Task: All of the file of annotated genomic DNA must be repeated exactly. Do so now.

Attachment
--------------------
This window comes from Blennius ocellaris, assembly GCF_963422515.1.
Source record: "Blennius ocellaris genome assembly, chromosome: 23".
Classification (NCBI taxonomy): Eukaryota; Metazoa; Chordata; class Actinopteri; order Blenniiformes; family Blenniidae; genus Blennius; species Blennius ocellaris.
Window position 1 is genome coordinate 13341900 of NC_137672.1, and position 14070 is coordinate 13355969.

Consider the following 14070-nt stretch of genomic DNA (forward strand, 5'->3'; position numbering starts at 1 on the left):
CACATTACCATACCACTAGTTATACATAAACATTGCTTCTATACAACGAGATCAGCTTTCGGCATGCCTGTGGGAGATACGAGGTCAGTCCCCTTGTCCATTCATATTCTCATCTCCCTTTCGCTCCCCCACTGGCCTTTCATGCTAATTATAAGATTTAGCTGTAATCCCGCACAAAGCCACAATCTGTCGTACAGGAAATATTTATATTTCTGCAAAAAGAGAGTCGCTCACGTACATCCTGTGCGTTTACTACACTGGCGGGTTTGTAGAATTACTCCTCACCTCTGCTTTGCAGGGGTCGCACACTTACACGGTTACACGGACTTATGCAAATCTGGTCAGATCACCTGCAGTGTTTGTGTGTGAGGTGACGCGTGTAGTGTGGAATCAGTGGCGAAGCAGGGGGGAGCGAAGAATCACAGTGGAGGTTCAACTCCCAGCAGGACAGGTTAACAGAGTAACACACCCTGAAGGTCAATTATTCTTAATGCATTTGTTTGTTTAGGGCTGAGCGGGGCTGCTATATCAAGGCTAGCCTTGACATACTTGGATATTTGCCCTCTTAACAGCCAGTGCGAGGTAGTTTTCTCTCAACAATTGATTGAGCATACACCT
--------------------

This window comes from Blennius ocellaris, assembly GCF_963422515.1.
Source record: "Blennius ocellaris genome assembly, chromosome: 23".
Classification (NCBI taxonomy): Eukaryota; Metazoa; Chordata; class Actinopteri; order Blenniiformes; family Blenniidae; genus Blennius; species Blennius ocellaris.
Window position 1 is genome coordinate 13341900 of NC_137672.1, and position 14070 is coordinate 13355969.

Consider the following 14070-nt stretch of genomic DNA (forward strand, 5'->3'; position numbering starts at 1 on the left):
CACATTACCATACCACTAGTTATACATAAACATTGCTTCTATACAACGAGATCAGCTTTCGGCATGCCTGTGGGAGATACGAGGTCAGTCCCCTTGTCCATTCATATTCTCATCTCCCTTTCGCTCCCCCACTGGCCTTTCATGCTAATTATAAGATTTAGCTGTAATCCCGCACAAAGCCACAATCTGTCGTACAGGAAATATTTATATTTCTGCAAAAAGAGAGTCGCTCACGTACATCCTGTGCGTTTACTACACTGGCGGGTTTGTAGAATTACTCCTCACCTCTGCTTTGCAGGGGTCGCACACTTACACGGTTACACGGACTTATGCAAATCTGGTCAGATCACCTGCAGTGTTTGTGTGTGAGGTGACGCGTGTAGTGTGGAATCAGTGGCGAAGCAGGGGGGAGCGAAGAATCACAGTGGAGGTTCAACTCCCAGCAGGACAGGTTAACAGAGTAACACACCCTGAAGGTCAATTATTCTTAATGCATTTGTTTGTTTAGGGCTGAGCGGGGCTGCTATATCAAGGCTAGCCTTGACATACTTGGATATTTGCCCTCTTAACAGCCAGTGCGAGGTAGTTTTCTCTCAACAATTGATTGAGCATACACCT